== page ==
The Social Organization of Personal Support Work in Long-Term Care and the Promotion of Physical Activity for Residents: An Institutional Ethnography

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Title: The Social Organization of Personal Support Work in Long-Term Care and the Promotion of Physical Activity for Residents: An Institutional Ethnography
Authors: Benjamin, Kathleen Mary Bertha
Date: 2011
Abstract: Despite the benefits of physical activity for older adults, many residents living in long-term care homes (LTC) are relatively inactive. Previous research has revealed barriers to physical activity at the resident-level, organizational, and environmental level. However, little attention has been paid to other factors influencing physical activity within the broader institutional complex. The goal of this study was to uncover how the work of personal support workers (PSWs) related to the promotion of physical activity was socially organized. Institutional Ethnography (IE), developed by Dorothy Smith, guided this study. Smith proposed that peoples’ everyday experiences in local settings are organized, often unknowingly, by the actions of people located outside of the local setting and that this organization is textually-mediated. Two LTC homes in Ontario participated in this study. I began data collection by observing PSWs as they went about their work. Next, I interviewed PSWs and other people located inside (e.g. nurses, managers) and outside the LTC homes (e.g. representatives from the Ministry of Health and Long-Term Care (MOHLTC). Lastly, I collected texts that organized the PSWs’ work, such as Ministry standards. The findings revealed that although the MOHLTC standards were viewed as producing something “good” for the residents, some of the standards disrupted the PSWs’ work, which made it challenging for them to support daily physical activity. The promotion of physical activity was seen as an additional program that happened a few times per week and it was parceled out as a professional activity that was socially organized “out” of the PSW role. The findings suggest that local solutions are needed. A good starting point would be to go and talk to PSWs and residents to determine what type of assignments would permit the incorporation of physical activity into daily care. To embed the promotion of physical activity into daily care, a major rethink and reorganization of PSWs work will be needed, including a greater investment in human and material supports for PSWs.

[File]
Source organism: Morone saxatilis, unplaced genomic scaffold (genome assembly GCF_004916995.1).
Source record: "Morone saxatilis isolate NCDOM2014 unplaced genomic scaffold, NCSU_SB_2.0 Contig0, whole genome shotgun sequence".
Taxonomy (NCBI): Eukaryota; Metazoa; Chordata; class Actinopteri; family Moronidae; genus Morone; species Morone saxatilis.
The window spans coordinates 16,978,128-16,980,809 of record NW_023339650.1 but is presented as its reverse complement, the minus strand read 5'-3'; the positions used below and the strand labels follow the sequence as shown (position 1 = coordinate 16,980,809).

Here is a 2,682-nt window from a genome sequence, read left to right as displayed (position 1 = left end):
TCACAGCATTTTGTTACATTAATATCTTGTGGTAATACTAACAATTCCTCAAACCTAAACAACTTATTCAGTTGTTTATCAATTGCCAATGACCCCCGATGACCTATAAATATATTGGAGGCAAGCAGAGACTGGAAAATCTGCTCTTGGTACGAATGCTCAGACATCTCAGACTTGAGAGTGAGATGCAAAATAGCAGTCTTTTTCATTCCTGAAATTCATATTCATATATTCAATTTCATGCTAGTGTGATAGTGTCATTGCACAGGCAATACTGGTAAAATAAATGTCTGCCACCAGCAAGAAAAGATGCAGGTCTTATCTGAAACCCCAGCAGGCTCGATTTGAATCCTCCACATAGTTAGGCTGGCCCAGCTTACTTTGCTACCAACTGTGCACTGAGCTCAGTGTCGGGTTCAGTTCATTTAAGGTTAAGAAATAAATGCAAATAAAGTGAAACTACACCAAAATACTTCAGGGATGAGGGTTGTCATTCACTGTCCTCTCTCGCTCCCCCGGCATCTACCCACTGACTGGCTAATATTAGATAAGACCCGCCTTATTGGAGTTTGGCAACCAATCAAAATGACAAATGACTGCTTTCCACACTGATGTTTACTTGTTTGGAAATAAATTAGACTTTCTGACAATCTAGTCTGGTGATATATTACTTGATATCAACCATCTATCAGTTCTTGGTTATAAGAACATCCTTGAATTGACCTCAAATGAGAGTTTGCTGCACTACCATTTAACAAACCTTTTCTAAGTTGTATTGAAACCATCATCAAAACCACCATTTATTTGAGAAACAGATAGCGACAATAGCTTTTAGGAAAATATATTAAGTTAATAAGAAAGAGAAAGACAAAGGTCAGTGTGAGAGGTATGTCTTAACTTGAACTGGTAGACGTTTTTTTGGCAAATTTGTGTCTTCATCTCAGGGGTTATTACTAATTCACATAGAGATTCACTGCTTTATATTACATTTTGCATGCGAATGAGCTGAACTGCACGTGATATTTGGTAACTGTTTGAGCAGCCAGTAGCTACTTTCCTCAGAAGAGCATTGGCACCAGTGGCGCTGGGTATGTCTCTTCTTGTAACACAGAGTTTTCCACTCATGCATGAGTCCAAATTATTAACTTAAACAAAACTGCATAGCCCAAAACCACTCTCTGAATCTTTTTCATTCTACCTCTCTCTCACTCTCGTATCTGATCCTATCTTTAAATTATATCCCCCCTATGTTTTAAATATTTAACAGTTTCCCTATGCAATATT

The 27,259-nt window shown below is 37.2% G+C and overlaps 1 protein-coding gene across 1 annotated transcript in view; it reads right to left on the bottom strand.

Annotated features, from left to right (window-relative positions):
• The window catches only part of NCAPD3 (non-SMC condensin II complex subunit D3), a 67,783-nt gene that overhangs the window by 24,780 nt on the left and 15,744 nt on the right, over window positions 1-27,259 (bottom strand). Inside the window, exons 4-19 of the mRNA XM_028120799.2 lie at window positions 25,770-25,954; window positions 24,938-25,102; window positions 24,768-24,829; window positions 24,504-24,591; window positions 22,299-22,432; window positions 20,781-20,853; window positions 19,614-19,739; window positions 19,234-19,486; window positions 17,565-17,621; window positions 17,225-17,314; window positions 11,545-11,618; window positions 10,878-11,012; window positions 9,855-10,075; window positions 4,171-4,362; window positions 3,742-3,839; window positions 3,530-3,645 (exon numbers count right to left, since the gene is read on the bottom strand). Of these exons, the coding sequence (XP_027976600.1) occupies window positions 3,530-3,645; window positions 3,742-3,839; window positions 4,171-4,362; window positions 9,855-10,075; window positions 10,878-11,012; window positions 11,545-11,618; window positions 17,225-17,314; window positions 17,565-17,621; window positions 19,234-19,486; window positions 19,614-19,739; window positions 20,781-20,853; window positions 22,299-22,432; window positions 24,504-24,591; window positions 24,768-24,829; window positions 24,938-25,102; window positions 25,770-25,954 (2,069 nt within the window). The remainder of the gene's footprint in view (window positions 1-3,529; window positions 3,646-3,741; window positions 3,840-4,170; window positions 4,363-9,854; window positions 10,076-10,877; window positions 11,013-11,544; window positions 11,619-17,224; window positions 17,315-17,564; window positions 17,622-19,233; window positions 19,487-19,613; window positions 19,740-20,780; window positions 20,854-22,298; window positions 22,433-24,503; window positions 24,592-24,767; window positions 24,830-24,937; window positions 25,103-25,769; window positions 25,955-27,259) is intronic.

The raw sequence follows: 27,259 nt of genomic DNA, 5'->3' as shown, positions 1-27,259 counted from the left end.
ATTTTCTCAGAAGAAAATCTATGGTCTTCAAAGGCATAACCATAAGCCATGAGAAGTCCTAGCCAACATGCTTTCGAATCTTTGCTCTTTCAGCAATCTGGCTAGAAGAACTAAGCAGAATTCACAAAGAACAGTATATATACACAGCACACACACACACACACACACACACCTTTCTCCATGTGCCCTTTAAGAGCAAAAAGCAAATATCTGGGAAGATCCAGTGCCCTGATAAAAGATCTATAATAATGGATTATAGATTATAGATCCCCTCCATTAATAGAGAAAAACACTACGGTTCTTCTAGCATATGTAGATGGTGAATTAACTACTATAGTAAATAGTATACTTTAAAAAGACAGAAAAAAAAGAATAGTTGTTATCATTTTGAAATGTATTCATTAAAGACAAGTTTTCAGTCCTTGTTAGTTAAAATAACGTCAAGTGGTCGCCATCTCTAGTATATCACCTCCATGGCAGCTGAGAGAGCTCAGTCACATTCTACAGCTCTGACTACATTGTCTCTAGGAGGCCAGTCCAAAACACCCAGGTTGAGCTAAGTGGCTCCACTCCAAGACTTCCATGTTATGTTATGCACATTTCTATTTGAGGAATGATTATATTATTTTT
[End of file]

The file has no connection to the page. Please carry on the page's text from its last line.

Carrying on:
URL: http://hdl.handle.net/10393/20397
http://dx.doi.org/10.20381/ruor-5049
CollectionThèses, 2011 - // Theses, 2011 -
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